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Antonio Muñoz Molina wins Prince of Asturias Letters Prize

Novelist and essayist becomes first Spaniard to take honor in 15 years

The novelist and essayist Antonio Muñoz Molina. Ampliar foto
The novelist and essayist Antonio Muñoz Molina. EL PAÍS

Novelist and essayist Antonio Muñoz Molina on Wednesday became the first Spaniard in 15 years to be awarded the Prince of Asturias Prize for Letters.

The jury decided to honor the 57-year-old author, who was chosen over names such as Irish writer John Banville and Japan's Haruki Murakami, for "a body of work that admirably assumes the condition of the intellectual committed to his time."

For the last few days, the jury had been considering the need to hand the award to a Spaniard. The last Spanish national to win the Letters prize was Francisco Ayala in 1998 and no Spanish-speaking author has received the honor since Guatemala's Augusto Monterroso won 13 years ago.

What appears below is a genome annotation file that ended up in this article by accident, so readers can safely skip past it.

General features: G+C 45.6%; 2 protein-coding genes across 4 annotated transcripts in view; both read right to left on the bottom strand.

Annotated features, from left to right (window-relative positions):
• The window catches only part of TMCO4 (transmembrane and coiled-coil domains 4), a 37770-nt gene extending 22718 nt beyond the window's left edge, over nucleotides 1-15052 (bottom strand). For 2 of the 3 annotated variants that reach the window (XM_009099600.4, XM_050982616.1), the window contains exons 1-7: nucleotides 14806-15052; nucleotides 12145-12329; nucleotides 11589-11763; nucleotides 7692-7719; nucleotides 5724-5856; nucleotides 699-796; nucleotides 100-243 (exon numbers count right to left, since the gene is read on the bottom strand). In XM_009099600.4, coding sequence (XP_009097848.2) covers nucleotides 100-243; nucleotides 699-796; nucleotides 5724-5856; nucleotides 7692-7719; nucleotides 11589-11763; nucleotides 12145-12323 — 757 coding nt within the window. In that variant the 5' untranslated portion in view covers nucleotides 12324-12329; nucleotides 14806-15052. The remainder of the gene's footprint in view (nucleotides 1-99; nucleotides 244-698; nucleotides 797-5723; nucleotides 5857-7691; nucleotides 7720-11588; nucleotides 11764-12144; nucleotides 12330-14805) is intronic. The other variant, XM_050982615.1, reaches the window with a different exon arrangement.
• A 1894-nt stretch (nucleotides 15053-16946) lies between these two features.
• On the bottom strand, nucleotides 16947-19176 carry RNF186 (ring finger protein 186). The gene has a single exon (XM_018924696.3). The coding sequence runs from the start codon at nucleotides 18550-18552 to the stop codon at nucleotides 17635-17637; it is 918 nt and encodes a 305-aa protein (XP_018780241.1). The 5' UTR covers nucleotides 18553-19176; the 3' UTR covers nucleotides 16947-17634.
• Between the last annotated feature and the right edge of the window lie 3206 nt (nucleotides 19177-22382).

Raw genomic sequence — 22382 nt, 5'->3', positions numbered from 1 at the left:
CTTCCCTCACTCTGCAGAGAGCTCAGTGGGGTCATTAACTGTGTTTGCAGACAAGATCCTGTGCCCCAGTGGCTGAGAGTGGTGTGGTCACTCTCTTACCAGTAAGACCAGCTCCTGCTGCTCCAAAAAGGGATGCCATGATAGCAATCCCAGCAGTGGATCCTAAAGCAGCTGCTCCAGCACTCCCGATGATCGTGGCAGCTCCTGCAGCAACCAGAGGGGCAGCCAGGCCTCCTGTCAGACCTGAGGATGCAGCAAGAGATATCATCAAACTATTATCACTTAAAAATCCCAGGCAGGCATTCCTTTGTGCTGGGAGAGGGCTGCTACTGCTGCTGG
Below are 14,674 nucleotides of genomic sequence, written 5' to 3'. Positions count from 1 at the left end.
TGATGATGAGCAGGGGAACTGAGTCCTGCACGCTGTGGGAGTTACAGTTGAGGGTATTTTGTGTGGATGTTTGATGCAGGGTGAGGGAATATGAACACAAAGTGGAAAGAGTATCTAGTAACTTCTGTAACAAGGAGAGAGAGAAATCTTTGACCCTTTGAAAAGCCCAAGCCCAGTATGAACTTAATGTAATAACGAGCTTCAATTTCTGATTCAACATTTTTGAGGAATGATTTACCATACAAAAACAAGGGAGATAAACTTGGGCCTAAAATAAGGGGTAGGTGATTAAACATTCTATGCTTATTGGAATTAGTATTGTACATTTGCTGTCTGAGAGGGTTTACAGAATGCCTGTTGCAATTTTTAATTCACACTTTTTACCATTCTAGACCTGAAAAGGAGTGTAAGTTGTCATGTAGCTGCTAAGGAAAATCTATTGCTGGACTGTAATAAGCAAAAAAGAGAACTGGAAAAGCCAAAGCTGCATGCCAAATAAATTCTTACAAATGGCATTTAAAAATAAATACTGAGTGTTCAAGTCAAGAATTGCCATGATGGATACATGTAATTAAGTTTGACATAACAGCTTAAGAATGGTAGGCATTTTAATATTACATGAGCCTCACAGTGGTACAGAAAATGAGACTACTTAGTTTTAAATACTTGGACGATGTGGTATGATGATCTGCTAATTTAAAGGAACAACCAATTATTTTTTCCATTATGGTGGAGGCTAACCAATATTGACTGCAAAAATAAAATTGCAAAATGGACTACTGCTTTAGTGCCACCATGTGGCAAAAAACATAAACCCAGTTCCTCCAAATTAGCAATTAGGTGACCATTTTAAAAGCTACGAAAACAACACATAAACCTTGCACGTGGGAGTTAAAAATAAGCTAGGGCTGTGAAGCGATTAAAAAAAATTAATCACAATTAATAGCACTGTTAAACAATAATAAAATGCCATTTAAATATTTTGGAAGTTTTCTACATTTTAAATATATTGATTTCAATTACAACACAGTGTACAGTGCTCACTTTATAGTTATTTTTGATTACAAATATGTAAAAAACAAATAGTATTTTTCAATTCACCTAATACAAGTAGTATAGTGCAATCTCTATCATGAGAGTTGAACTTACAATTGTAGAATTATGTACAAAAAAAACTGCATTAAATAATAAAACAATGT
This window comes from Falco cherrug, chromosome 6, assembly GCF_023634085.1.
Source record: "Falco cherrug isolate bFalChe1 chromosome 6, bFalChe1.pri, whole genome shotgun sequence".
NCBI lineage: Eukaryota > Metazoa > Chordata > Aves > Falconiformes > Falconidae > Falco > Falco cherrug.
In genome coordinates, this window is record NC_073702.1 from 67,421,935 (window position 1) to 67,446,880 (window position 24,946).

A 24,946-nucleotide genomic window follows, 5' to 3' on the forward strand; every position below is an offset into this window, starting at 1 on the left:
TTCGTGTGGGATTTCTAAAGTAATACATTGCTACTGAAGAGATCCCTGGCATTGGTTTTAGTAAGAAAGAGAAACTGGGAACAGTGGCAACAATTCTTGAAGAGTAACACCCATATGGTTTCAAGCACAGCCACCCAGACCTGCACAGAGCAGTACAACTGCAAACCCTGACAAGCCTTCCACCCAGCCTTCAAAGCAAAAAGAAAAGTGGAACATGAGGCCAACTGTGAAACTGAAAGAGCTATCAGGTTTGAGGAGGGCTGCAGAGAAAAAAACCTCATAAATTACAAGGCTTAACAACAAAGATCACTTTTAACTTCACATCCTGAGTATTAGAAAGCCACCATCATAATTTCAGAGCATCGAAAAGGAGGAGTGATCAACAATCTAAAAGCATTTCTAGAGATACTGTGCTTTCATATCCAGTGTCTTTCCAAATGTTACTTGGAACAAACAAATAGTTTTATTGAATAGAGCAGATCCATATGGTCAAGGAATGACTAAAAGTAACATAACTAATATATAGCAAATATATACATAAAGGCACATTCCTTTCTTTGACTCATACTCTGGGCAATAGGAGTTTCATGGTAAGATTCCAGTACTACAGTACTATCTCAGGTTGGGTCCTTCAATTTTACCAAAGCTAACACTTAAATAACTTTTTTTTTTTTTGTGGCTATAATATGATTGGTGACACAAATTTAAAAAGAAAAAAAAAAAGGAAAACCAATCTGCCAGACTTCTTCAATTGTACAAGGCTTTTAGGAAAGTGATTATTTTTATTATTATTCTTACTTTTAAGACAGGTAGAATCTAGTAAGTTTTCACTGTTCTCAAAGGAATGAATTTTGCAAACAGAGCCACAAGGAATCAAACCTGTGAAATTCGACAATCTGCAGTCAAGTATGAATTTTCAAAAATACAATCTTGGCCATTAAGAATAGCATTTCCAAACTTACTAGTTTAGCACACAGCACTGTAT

"When one receives a prize, one feels very happy and when one doesn't, one doesn't," Muñoz Molina told a press conference in Madrid on Wednesday. "But I don't think that the career of a writer can be measured by the prizes they receive. One can be very good and not win prizes and one can be bad and win them."

When one receives a prize, one feels very happy and when one doesn't, one doesn't"

Born in Úbeda, Jaén province, in 1956, Muñoz Molina came to attention with his first novel Beatus Ille in 1986. After winning the National Novel Prize for the noirish Winter in Lisbon in 1987 and again in 1991 for El jinete polaco, in 1995 he became the youngest person to be admitted into the Spanish Royal Academy at the age of 39. For some time he has divided his time between Madrid and New York, alongside his wife, the author and EL PAÍS columnist Elvira Lindo, whom he married in 1994.

Muñoz Molina found himself embroiled by controversy earlier this year when he was named the winner of the 2013 Jerusalem Prize. The author chose to ignore calls for him to reject the award on the grounds that accepting it would constitute a support of Israeli policy in the occupied territories.

"I have thought about it very carefully and do not plan to reject a prize that is given by an international book fair, and has been accepted by writers I admire such as [J. M.] Coetzee, Ian McEwan, Susan Sontag and Jorge Semprún," he concluded.

Muñoz Molina is set to receive the Letters prize in a ceremony in Oviedo in October.